marketing strategy (a document that informs Service Providers about marketing strategy (a document that informs Service Providers about
the impact of the IPv4 address shortage, and provides some the impact of the IPv4 address shortage, and provides some
recommendations and guidelines, is available at [EURESCOM]). recommendations and guidelines, is available at [EURESCOM]).
Current standardization effort that is meant to address this IPv4 Current standardization effort that is meant to address this IPv4
service continuity issue focuses mainly on stateful mechanisms that service continuity issue focuses mainly on stateful mechanisms that
assume the sharing of any global IPv4 address that is left between sharing of global IPv4 addresses between Customers is based upon the
several customers, based upon the deployment of NAT (Network Address deployment of NAT (Network Address Translation) capabilities in the
Translation) capabilities in the network. Because of some caveats of network. Because of some caveats of such stateful approaches the
such stateful approaches the Service Provider community feels that a Service Provider community feels that a companion effort is required
companion effort is required to specify stateless IPv4 over IPv6 to specify stateless IPv4 over IPv6 approaches. Note that the
approaches. This document provides elaboration on such need. stateless solution elaborated in this document focuses on the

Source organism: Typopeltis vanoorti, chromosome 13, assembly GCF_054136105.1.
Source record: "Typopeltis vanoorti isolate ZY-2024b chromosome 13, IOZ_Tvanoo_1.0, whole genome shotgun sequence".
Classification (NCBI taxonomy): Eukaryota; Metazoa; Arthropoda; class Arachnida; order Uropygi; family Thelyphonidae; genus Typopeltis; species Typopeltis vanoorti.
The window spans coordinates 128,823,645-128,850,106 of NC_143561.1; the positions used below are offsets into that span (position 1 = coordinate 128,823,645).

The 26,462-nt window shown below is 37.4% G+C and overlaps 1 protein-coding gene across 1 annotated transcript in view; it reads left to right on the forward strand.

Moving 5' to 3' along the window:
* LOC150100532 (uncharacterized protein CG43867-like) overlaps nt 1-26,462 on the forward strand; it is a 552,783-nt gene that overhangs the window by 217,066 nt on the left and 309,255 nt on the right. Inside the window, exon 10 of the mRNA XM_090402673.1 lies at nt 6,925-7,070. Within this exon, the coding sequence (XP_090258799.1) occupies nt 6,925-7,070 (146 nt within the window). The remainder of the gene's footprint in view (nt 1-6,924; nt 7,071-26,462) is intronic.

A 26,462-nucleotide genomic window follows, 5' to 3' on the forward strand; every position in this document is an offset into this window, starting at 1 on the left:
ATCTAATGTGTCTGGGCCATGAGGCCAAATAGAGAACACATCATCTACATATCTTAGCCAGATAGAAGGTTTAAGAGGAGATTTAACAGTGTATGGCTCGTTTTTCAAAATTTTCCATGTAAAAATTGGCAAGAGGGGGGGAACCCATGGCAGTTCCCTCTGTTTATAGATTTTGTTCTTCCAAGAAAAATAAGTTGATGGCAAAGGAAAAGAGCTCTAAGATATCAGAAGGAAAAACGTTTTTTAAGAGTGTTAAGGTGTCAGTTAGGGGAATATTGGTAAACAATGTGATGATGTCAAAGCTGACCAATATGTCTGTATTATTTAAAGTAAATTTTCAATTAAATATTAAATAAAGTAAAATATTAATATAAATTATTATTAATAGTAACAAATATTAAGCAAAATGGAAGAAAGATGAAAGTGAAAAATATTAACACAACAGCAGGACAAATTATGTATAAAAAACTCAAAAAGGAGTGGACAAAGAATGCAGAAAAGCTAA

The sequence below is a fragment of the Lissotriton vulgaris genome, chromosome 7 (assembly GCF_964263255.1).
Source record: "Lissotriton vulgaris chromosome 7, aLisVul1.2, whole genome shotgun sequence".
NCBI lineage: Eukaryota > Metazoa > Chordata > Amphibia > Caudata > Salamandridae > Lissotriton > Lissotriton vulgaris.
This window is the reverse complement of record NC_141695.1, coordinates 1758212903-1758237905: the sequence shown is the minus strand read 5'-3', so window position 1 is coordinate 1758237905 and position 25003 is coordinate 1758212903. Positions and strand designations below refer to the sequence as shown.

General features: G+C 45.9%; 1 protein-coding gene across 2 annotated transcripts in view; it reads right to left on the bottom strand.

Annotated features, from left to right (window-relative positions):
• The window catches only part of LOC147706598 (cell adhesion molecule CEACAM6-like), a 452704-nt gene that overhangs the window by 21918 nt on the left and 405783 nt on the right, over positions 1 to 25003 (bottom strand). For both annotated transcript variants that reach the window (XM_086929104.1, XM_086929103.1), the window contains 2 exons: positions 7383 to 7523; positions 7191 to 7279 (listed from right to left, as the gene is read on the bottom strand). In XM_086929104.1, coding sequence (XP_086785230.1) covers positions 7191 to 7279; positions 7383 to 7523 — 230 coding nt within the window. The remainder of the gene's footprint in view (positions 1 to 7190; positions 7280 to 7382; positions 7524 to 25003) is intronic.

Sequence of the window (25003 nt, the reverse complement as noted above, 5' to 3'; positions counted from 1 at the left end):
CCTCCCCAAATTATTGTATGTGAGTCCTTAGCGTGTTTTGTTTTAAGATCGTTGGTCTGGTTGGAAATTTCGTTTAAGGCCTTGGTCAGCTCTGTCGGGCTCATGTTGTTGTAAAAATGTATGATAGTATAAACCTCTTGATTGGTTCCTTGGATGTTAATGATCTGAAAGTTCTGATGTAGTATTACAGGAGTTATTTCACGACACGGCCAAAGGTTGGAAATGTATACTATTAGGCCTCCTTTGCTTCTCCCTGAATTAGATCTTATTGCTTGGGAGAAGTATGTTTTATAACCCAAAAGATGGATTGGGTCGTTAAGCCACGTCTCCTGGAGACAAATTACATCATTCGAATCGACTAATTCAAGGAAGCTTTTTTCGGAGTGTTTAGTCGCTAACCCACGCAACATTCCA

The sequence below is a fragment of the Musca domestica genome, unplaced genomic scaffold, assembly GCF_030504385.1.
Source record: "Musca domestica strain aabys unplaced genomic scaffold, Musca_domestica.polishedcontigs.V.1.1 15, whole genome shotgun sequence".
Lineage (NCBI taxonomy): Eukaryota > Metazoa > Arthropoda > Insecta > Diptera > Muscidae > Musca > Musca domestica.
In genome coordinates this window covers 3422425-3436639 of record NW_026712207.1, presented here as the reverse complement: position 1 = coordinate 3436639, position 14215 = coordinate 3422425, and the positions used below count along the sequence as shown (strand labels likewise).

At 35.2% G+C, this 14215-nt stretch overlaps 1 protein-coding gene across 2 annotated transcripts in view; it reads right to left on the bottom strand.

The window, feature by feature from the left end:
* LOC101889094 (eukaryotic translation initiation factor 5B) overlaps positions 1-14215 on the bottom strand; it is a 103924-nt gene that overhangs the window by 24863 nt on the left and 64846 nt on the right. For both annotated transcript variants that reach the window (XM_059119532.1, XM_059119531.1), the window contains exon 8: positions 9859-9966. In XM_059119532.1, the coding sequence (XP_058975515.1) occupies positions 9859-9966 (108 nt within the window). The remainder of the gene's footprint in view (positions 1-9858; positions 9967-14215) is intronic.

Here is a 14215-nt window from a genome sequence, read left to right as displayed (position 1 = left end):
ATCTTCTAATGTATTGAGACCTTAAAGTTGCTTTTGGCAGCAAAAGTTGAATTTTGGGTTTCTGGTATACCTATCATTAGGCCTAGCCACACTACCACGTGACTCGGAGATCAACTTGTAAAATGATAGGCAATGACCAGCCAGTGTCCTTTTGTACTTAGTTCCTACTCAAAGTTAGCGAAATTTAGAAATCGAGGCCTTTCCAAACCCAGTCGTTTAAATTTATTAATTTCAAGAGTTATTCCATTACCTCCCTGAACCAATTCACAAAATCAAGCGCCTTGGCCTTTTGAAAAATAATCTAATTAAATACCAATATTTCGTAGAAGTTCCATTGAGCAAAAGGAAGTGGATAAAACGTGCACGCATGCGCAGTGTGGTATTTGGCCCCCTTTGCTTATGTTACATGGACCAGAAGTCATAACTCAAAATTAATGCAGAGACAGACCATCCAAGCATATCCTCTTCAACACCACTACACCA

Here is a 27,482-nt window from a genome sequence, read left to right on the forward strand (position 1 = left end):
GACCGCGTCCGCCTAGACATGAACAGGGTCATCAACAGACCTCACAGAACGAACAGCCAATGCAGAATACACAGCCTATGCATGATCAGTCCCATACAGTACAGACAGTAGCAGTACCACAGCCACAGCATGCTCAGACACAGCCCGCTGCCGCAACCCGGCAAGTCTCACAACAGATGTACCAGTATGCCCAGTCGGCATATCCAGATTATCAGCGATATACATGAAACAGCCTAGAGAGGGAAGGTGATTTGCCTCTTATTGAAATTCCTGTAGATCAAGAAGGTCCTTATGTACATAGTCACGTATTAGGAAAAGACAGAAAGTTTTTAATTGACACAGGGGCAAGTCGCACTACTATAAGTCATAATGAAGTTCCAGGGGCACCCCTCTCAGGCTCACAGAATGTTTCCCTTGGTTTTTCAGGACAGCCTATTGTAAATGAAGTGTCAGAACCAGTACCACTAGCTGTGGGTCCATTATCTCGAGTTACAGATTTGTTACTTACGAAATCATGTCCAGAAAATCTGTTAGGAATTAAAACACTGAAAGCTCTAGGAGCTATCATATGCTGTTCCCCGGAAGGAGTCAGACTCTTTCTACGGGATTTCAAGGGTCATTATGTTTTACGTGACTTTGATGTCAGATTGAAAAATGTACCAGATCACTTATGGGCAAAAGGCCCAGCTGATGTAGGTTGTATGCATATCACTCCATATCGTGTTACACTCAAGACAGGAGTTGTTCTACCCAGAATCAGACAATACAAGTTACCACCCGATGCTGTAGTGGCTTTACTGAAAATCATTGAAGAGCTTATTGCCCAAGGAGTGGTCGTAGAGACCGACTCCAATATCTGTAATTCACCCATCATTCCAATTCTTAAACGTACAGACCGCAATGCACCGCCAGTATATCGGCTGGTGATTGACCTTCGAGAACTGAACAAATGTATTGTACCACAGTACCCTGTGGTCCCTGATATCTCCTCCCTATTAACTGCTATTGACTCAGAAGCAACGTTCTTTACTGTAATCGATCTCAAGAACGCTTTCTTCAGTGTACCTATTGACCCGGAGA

carrier-side stateless IPv4 over IPv6 solution. States may still
exist in other equipments such as customer premises equipment.
This document provides elaboration on the need for carrier-side
stateless IPv4 over IPv6 solution.
More discussions about stateless vs. stateful can be found at More discussions about stateless vs. stateful can be found at
[RFC6144]. [RFC6144].
2. Terminology 2. Terminology
This document makes use of the following terms: This document makes use of the following terms:
State: as used in [RFC1958]. State: as used in [RFC1958].
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9. Acknowledgments 9. Acknowledgments
Many thanks to the following individuals who provided valuable Many thanks to the following individuals who provided valuable
comments: comments:
+---------------+---------------+---------------+---------------+ +---------------+---------------+---------------+---------------+
| X. Deng | W. Dec | D. Wing | A. Baudot | | X. Deng | W. Dec | D. Wing | A. Baudot |
| E. Burgey | L. Cittadini | R. Despres | J. Zorz | | E. Burgey | L. Cittadini | R. Despres | J. Zorz |
| M. Townsley | L. Meillarec | R. Maglione | J. Queiroz | | M. Townsley | L. Meillarec | R. Maglione | J. Queiroz |